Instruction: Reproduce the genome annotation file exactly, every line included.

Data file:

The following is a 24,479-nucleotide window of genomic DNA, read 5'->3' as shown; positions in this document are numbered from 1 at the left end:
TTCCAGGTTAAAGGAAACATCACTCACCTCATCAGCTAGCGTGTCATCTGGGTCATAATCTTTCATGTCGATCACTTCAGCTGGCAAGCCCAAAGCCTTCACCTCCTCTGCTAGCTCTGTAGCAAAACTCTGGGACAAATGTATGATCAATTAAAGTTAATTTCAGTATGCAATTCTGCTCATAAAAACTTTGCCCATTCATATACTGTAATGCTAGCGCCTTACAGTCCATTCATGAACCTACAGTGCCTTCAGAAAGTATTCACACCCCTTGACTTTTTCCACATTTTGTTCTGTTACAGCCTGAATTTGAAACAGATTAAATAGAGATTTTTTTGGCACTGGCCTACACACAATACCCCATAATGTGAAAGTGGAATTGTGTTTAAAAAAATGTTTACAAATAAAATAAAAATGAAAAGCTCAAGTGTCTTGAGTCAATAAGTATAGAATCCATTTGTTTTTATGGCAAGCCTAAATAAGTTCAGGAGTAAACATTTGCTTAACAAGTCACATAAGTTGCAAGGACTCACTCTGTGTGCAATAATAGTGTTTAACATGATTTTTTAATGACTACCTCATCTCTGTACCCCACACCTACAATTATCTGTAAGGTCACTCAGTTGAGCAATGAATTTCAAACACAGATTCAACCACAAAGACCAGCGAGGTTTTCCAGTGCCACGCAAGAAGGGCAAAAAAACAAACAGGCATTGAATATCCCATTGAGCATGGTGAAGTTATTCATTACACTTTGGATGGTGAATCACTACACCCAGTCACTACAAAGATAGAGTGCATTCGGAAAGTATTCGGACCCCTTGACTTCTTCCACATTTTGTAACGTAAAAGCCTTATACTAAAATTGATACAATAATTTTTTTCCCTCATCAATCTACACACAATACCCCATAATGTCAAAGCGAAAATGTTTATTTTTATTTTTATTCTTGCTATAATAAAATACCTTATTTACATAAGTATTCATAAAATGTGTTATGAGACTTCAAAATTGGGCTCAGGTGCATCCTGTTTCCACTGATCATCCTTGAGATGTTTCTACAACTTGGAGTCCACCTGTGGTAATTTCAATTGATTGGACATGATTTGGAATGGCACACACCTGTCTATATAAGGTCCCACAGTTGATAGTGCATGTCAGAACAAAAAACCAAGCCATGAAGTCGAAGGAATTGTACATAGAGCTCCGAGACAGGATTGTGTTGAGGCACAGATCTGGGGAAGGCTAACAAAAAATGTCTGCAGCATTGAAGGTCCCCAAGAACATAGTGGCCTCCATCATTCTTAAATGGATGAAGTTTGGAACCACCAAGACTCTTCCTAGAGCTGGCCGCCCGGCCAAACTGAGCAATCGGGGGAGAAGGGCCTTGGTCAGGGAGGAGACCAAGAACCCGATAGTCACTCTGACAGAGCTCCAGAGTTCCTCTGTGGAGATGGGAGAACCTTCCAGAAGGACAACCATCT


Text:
The following is a 24,479-nucleotide window of genomic DNA, read 5'->3' as shown; positions in this document are numbered from 1 at the left end:
TTCCAGGTTAAAGGAAACATCACTCACCTCATCAGCTAGCGTGTCATCTGGGTCATAATCTTTCATGTCGATCACTTCAGCTGGCAAGCCCAAAGCCTTCACCTCCTCTGCTAGCTCTGTAGCAAAACTCTGGGACAAATGTATGATCAATTAAAGTTAATTTCAGTATGCAATTCTGCTCATAAAAACTTTGCCCATTCATATACTGTAATGCTAGCGCCTTACAGTCCATTCATGAACCTACAGTGCCTTCAGAAAGTATTCACACCCCTTGACTTTTTCCACATTTTGTTCTGTTACAGCCTGAATTTGAAACAGATTAAATAGAGATTTTTTTGGCACTGGCCTACACACAATACCCCATAATGTGAAAGTGGAATTGTGTTTAAAAAAATGTTTACAAATAAAATAAAAATGAAAAGCTCAAGTGTCTTGAGTCAATAAGTATAGAATCCATTTGTTTTTATGGCAAGCCTAAATAAGTTCAGGAGTAAACATTTGCTTAACAAGTCACATAAGTTGCAAGGACTCACTCTGTGTGCAATAATAGTGTTTAACATGATTTTTTAATGACTACCTCATCTCTGTACCCCACACCTACAATTATCTGTAAGGTCACTCAGTTGAGCAATGAATTTCAAACACAGATTCAACCACAAAGACCAGCGAGGTTTTCCAGTGCCACGCAAGAAGGGCAAAAAAACAAACAGGCATTGAATATCCCATTGAGCATGGTGAAGTTATTCATTACACTTTGGATGGTGAATCACTACACCCAGTCACTACAAAGATAGAGTGCATTCGGAAAGTATTCGGACCCCTTGACTTCTTCCACATTTTGTAACGTAAAAGCCTTATACTAAAATTGATACAATAATTTTTTTCCCTCATCAATCTACACACAATACCCCATAATGTCAAAGCGAAAATGTTTATTTTTATTTTTATTCTTGCTATAATAAAATACCTTATTTACATAAGTATTCATAAAATGTGTTATGAGACTTCAAAATTGGGCTCAGGTGCATCCTGTTTCCACTGATCATCCTTGAGATGTTTCTACAACTTGGAGTCCACCTGTGGTAATTTCAATTGATTGGACATGATTTGGAATGGCACACACCTGTCTATATAAGGTCCCACAGTTGATAGTGCATGTCAGAACAAAAAACCAAGCCATGAAGTCGAAGGAATTGTACATAGAGCTCCGAGACAGGATTGTGTTGAGGCACAGATCTGGGGAAGGCTAACAAAAAATGTCTGCAGCATTGAAGGTCCCCAAGAACATAGTGGCCTCCATCATTCTTAAATGGATGAAGTTTGGAACCACCAAGACTCTTCCTAGAGCTGGCCGCCCGGCCAAACTGAGCAATCGGGGGAGAAGGGCCTTGGTCAGGGAGGAGACCAAGAACCCGATAGTCACTCTGACAGAGCTCCAGAGTTCCTCTGTGGAGATGGGAGAACCTTCCAGAAGGACAACCATCT